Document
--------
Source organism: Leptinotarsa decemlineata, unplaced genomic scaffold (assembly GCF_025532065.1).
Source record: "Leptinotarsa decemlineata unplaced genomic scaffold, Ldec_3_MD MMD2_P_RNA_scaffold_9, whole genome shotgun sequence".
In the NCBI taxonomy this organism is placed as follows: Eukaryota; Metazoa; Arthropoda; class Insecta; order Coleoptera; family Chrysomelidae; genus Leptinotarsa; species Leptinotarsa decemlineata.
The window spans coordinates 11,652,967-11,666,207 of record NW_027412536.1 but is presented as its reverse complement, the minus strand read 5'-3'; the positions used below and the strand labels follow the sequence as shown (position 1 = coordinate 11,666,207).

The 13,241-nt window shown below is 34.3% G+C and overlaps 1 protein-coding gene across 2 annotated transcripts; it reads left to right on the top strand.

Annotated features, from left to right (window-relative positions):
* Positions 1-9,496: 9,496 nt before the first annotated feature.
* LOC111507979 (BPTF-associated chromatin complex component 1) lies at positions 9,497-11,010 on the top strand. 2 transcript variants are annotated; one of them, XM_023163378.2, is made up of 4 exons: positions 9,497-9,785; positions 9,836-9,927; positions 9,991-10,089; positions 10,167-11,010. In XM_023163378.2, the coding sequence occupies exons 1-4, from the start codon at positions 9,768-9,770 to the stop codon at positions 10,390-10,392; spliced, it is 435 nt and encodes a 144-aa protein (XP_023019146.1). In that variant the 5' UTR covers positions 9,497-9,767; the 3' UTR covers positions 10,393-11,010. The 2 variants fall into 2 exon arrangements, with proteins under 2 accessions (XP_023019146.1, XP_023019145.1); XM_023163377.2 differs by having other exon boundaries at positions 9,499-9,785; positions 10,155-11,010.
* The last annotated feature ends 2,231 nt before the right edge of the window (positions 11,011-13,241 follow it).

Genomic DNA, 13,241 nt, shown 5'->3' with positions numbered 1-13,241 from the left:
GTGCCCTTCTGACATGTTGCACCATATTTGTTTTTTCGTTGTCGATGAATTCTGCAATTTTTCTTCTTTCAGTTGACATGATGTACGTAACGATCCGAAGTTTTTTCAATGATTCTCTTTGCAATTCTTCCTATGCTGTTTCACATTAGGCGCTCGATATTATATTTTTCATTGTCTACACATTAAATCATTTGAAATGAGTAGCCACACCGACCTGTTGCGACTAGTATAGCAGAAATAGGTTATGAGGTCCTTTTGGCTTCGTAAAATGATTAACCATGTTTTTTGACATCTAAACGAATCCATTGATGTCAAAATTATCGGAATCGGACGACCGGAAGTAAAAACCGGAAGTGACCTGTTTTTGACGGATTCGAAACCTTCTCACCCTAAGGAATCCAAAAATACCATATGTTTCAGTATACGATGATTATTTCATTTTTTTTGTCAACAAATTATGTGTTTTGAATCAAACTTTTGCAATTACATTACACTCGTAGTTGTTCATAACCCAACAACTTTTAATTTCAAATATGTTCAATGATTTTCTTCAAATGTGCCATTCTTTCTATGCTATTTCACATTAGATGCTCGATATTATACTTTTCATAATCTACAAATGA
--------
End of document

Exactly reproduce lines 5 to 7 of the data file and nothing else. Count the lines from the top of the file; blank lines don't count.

The 13,241-nt window shown below is 34.3% G+C and overlaps 1 protein-coding gene across 2 annotated transcripts; it reads left to right on the top strand.

Annotated features, from left to right (window-relative positions):
* Positions 1-9,496: 9,496 nt before the first annotated feature.